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Spoon Bending

On Doubt, Fear, and Being a Professional Artist


During a writing day, I inevitably hit a point of diminishing returns. A point where any work I do will likely have to be redone the next day–because I’m too mentally, spiritually, or intellectually tired to continue doing good work. Usually it happens around 3PM–but some days, like today, it happens much later. It’s 7:06 right now, and I’ve saved my file under a new name and switched from coffee to a more evening-appropriate beverage.

But I find myself at one of those rare plateaus in my day where I am too fatigued to continue working on my book, but too exhilarated to stop writing. Part of that exhilaration comes from the fact that I had a very good writing day. An exceptional writing day. And I’ve been thinking about what separates the good days from the bad, and how I might endeavour to have more of the good ones.

It comes down to this: I know only one way to ensure more good writing days: WRITE MORE DAYS. Because, honestly, I have ZERO control over whether a day is good or bad.

I’m not talking about productivity here. I’m not talking about word count or page production. I’m talking about: at the end of the day, do I want to go downstairs and embrace my beautiful wife, or get in my car and drive into a corn field and weep like a five-year-old whose blankie has just been thrown into the fireplace. I’m talking about: do I feel worthy to call myself a writer, or do I want to fling my laptop onto the freeway like a frisbee and go beg the restaurant where I used to bus tables in college to give me my old apron back. I’m talking existential criteria here, not measurable in anything tangible.

I hear writers claim all the time that a bad day writing is better than a good day at their old job.


A bad day writing is worse than the worst day at any day job I’ve ever had. Why? Because it COUNTS more. Because it HURTS more. Because, when I have a bad writing day, I am convinced that the magic has left me forever, and that I am doomed to a life of never having been. That I was a wizard once, but now I’m just a squib, banished to live among muggles, to scrounge in the shadow of the power I once wielded, but am now unable to touch. That is terrifying. That sucks far harder than being told, “no” by a potential sales client. Sorry, guys. Hashtag: truthache.

A good writing day, on the other hand, is better than the best day of any other job I’ve ever had ever in the history of all days ever had. And for just a few of those good days per year, I’m willing to face scores of existential crisis-inducing, suicidal thought-provoking, shave-my-face-with-some-mace-in-the-dark bad writing days.


Here’s the thing. I’m going to try to communicate this on the intellectual plane, but it can really only be understood on the physical/emotional plane.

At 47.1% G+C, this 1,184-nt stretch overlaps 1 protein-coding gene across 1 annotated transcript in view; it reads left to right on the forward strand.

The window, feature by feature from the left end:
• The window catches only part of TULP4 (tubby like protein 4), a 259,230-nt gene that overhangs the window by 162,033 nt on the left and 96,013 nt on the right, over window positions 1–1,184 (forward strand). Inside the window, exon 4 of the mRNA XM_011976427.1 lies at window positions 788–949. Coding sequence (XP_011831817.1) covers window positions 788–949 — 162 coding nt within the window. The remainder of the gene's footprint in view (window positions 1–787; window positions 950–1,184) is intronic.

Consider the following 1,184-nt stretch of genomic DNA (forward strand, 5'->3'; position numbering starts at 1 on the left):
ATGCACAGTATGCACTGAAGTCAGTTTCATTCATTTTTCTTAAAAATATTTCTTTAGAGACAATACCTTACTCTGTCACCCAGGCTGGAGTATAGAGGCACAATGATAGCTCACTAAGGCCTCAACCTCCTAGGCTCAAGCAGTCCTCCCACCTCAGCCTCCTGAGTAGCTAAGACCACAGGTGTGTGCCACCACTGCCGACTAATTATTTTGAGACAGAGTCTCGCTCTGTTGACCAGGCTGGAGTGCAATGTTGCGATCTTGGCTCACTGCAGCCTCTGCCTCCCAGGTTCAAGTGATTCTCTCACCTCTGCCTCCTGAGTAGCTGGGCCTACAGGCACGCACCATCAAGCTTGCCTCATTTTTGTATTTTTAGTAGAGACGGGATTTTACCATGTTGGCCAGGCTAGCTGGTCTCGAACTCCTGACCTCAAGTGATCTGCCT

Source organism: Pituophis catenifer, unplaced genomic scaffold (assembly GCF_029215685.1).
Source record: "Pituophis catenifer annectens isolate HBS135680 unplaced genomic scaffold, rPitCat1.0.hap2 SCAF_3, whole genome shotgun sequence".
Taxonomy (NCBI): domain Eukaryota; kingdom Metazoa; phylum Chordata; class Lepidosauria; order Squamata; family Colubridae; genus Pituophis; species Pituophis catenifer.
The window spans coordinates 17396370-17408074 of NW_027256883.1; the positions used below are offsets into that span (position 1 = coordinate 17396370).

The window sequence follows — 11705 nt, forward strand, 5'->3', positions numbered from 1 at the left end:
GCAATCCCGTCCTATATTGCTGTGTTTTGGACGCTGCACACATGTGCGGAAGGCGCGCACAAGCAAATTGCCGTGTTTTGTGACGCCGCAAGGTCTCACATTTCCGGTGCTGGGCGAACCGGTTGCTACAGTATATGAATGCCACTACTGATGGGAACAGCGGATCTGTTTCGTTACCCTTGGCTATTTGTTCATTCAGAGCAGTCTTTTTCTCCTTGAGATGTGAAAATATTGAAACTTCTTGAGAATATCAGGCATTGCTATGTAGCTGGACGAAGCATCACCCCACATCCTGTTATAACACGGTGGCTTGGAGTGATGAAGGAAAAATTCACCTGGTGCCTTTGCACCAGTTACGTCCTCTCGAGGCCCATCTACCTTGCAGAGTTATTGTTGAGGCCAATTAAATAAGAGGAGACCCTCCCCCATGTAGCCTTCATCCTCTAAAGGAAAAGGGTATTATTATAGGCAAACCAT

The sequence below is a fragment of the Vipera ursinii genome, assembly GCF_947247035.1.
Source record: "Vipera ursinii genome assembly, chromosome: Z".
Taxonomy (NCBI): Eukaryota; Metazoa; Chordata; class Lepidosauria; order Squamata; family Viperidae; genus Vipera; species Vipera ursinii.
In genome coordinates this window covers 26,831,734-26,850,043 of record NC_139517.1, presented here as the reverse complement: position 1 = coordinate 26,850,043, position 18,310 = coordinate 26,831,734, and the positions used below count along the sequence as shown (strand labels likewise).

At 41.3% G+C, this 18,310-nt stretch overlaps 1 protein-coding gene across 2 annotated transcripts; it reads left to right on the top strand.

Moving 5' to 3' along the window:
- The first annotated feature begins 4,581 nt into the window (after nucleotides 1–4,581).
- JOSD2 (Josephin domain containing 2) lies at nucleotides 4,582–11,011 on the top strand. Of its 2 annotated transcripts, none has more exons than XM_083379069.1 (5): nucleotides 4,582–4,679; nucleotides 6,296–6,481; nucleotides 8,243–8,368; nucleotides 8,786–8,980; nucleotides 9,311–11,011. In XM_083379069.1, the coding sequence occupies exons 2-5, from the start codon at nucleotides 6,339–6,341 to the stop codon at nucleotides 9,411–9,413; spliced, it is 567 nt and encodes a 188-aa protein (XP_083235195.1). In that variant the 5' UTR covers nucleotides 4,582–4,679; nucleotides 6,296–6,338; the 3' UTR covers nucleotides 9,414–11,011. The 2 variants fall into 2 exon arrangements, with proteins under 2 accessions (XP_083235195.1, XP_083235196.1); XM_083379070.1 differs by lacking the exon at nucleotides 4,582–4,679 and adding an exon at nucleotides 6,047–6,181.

No amount of validation will ever be enough.

No amount of likes on Facebook or followers on Twitter or autographs signed or books sold or zeros in my bank account will ever be enough to convince me I am any good. No agent calling to offer me representation can shout over the voice of doubt that lives inside my skull. No giant publishing conglomerate reaching down from Mount Booklympus to gift me with a golden keyboard will ever shine bright enough to illuminate the black hole of doubt between my sternum and my navel that sucks at the world relentlessly and with voracious fervor.

No amount of love or sex or food or chemicals or anything will ever fill that hole. Will ever make a dent in that hole.

And yet, I hope.

But hope for an artist is like “just one more hit” for an addict. It is deadly. Hope never finished a project. Hope never got an agent. Hope didn’t get Andy Dufresne out of Shawshank Prison: he did it with a spoon*.

I don’t know that I can ever stop hoping. But I can refuse to put down the spoon.

That is what makes me qualified to be a professional artist. That, and modicum of talent and the circumstances that led me to place I now stand. I’m not writing those off–but I can’t claim them as my own, because they were given to me without my asking. Sure, I made some choices–but I made more bad ones than good ones, so can I really take credit for the good ones?

So really, it’s just me and the spoon.

So really, it’s just you and the spoon.

If your hand is empty, pick it up. If you’ve already got hold of it:




*actually, he did it with a rock hammer. See what I mean about diminishing returns? But seriously, though. It would have been way more impressive with a spoon. So I’m sticking with that.

advice, angst, art, creativity, inspiration

Jeff Garvin

Author of SYMPTOMS OF BEING HUMAN and THE LIGHTNESS OF HANDS. Cohost of THE HERO'S JOURNEY podcast. Rock musician, D&D geek, aspiring revolutionary.

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